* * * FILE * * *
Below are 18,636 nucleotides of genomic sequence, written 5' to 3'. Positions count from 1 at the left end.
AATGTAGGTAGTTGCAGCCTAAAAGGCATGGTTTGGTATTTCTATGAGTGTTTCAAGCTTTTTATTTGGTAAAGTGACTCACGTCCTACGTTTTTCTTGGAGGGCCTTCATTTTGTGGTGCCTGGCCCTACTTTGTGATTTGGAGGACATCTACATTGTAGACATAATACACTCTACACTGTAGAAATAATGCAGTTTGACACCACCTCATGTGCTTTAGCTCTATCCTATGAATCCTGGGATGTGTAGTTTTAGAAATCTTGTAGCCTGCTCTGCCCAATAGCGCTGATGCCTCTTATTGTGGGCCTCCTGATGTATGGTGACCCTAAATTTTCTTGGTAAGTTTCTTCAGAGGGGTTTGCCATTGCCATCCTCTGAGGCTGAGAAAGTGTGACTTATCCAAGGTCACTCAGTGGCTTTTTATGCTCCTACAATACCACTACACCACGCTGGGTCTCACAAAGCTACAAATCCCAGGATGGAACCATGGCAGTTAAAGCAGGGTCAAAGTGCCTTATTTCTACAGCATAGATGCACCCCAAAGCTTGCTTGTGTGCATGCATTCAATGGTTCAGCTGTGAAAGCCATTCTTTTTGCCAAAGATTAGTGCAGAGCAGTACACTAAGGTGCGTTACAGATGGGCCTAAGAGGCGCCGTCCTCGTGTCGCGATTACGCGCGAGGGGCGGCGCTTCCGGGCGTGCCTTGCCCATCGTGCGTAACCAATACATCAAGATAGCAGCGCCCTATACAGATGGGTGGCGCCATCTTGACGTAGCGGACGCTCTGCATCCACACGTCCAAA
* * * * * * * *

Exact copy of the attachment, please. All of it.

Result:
Below are 18,636 nucleotides of genomic sequence, written 5' to 3'. Positions count from 1 at the left end.
AATGTAGGTAGTTGCAGCCTAAAAGGCATGGTTTGGTATTTCTATGAGTGTTTCAAGCTTTTTATTTGGTAAAGTGACTCACGTCCTACGTTTTTCTTGGAGGGCCTTCATTTTGTGGTGCCTGGCCCTACTTTGTGATTTGGAGGACATCTACATTGTAGACATAATACACTCTACACTGTAGAAATAATGCAGTTTGACACCACCTCATGTGCTTTAGCTCTATCCTATGAATCCTGGGATGTGTAGTTTTAGAAATCTTGTAGCCTGCTCTGCCCAATAGCGCTGATGCCTCTTATTGTGGGCCTCCTGATGTATGGTGACCCTAAATTTTCTTGGTAAGTTTCTTCAGAGGGGTTTGCCATTGCCATCCTCTGAGGCTGAGAAAGTGTGACTTATCCAAGGTCACTCAGTGGCTTTTTATGCTCCTACAATACCACTACACCACGCTGGGTCTCACAAAGCTACAAATCCCAGGATGGAACCATGGCAGTTAAAGCAGGGTCAAAGTGCCTTATTTCTACAGCATAGATGCACCCCAAAGCTTGCTTGTGTGCATGCATTCAATGGTTCAGCTGTGAAAGCCATTCTTTTTGCCAAAGATTAGTGCAGAGCAGTACACTAAGGTGCGTTACAGATGGGCCTAAGAGGCGCCGTCCTCGTGTCGCGATTACGCGCGAGGGGCGGCGCTTCCGGGCGTGCCTTGCCCATCGTGCGTAACCAATACATCAAGATAGCAGCGCCCTATACAGATGGGTGGCGCCATCTTGACGTAGCGGACGCTCTGCATCCACACGTCCAAA